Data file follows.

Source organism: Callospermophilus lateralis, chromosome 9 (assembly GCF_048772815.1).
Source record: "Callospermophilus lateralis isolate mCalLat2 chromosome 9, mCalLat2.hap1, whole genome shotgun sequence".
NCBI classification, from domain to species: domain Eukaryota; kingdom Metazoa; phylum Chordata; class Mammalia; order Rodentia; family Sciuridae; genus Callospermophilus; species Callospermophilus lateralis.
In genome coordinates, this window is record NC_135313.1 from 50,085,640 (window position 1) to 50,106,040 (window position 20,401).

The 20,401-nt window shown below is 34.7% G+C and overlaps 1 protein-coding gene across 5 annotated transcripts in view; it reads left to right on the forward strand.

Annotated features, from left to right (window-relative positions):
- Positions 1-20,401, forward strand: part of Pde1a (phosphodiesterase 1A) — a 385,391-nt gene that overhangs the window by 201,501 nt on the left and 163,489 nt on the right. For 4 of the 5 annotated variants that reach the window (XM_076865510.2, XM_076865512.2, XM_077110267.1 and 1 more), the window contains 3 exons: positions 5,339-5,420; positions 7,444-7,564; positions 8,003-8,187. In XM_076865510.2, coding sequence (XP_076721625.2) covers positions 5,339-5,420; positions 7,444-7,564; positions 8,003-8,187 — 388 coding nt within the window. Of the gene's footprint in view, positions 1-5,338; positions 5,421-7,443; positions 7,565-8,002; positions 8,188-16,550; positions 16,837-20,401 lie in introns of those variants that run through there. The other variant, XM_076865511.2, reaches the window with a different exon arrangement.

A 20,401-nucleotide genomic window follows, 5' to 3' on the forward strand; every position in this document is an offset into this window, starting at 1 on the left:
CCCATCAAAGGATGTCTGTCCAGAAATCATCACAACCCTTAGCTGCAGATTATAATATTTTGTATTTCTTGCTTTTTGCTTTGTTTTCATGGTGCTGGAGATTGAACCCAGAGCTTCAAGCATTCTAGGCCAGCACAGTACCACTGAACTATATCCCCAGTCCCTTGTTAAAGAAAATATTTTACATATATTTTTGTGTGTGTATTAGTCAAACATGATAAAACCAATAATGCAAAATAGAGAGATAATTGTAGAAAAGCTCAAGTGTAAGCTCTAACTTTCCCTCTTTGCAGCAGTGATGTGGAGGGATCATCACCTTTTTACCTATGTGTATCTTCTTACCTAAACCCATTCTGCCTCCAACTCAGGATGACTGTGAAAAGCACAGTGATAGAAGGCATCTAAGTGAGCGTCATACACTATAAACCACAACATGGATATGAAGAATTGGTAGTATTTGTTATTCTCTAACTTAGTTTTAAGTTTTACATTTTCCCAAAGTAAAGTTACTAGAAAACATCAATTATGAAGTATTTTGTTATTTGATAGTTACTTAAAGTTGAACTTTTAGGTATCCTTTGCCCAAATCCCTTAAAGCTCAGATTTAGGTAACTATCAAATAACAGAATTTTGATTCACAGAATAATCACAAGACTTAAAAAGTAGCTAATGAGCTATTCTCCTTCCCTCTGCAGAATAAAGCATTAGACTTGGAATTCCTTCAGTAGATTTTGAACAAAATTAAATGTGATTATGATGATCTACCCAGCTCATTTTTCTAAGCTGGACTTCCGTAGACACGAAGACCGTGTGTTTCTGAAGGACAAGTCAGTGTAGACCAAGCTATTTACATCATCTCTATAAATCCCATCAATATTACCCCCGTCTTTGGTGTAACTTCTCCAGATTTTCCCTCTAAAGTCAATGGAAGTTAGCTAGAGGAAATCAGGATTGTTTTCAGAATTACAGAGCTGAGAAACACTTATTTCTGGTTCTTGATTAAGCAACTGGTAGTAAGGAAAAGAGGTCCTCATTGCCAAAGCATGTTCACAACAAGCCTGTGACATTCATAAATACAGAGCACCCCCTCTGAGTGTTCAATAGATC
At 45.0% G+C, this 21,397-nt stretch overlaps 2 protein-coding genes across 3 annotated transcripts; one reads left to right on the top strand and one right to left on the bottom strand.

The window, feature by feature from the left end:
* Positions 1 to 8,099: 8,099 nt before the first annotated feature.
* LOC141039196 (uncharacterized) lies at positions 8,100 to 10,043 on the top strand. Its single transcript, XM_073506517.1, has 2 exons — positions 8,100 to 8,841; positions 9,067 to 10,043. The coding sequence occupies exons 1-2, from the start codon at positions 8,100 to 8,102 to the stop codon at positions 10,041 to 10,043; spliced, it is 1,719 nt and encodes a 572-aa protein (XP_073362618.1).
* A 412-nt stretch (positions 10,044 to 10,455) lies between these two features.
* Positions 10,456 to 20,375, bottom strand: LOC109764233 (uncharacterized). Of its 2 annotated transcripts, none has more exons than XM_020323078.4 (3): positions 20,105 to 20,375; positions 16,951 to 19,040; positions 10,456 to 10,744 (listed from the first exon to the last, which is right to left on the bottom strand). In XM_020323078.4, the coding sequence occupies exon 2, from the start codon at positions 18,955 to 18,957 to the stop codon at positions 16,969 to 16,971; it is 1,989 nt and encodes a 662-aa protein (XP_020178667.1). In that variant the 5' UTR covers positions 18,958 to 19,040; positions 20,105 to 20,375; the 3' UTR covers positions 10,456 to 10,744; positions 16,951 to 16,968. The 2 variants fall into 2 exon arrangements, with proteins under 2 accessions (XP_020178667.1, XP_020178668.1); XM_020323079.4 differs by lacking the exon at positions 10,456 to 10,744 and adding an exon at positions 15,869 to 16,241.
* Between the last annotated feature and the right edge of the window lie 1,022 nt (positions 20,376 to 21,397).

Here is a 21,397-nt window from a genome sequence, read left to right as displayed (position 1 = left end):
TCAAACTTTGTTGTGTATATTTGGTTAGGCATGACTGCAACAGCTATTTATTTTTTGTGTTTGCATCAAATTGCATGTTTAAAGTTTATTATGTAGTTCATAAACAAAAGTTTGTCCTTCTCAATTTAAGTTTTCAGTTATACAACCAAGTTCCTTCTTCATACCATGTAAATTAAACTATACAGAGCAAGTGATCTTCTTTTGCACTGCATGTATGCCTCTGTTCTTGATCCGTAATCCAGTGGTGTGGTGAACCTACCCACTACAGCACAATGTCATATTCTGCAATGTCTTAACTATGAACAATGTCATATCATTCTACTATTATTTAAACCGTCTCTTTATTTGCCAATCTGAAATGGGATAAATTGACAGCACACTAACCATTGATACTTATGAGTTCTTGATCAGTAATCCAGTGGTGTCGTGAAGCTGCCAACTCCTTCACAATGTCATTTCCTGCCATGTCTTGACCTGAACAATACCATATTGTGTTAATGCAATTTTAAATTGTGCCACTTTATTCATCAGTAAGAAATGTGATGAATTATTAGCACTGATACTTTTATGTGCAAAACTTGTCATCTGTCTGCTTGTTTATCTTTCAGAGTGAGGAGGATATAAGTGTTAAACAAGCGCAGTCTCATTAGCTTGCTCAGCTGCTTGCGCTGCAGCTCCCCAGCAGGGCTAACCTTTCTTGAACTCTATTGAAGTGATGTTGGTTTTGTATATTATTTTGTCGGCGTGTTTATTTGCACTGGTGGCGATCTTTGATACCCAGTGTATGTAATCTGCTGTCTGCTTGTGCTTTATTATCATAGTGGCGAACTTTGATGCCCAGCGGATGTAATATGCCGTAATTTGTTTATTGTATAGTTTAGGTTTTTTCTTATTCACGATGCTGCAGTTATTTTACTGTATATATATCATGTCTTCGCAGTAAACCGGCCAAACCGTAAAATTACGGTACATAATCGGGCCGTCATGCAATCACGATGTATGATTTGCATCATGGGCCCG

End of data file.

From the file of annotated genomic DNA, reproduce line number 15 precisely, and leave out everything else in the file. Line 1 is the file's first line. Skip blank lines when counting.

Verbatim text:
* Positions 10,456 to 20,375, bottom strand: LOC109764233 (uncharacterized). Of its 2 annotated transcripts, none has more exons than XM_020323078.4 (3): positions 20,105 to 20,375; positions 16,951 to 19,040; positions 10,456 to 10,744 (listed from the first exon to the last, which is right to left on the bottom strand). In XM_020323078.4, the coding sequence occupies exon 2, from the start codon at positions 18,955 to 18,957 to the stop codon at positions 16,969 to 16,971; it is 1,989 nt and encodes a 662-aa protein (XP_020178667.1). In that variant the 5' UTR covers positions 18,958 to 19,040; positions 20,105 to 20,375; the 3' UTR covers positions 10,456 to 10,744; positions 16,951 to 16,968. The 2 variants fall into 2 exon arrangements, with proteins under 2 accessions (XP_020178667.1, XP_020178668.1); XM_020323079.4 differs by lacking the exon at positions 10,456 to 10,744 and adding an exon at positions 15,869 to 16,241.